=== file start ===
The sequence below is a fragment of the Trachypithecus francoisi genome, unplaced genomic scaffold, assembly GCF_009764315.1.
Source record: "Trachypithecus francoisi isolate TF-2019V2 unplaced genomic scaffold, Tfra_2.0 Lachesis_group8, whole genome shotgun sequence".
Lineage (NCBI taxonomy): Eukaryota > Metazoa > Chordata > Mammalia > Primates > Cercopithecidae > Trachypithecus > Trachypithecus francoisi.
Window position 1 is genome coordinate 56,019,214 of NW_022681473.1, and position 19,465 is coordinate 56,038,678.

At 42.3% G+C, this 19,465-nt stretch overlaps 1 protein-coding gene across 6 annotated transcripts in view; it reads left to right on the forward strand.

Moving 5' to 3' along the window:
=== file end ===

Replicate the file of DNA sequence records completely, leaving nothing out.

The sequence below is a fragment of the Trachypithecus francoisi genome, unplaced genomic scaffold, assembly GCF_009764315.1.
Source record: "Trachypithecus francoisi isolate TF-2019V2 unplaced genomic scaffold, Tfra_2.0 Lachesis_group8, whole genome shotgun sequence".
Lineage (NCBI taxonomy): Eukaryota > Metazoa > Chordata > Mammalia > Primates > Cercopithecidae > Trachypithecus > Trachypithecus francoisi.
Window position 1 is genome coordinate 56,019,214 of NW_022681473.1, and position 19,465 is coordinate 56,038,678.

At 42.3% G+C, this 19,465-nt stretch overlaps 1 protein-coding gene across 6 annotated transcripts in view; it reads left to right on the forward strand.

Moving 5' to 3' along the window: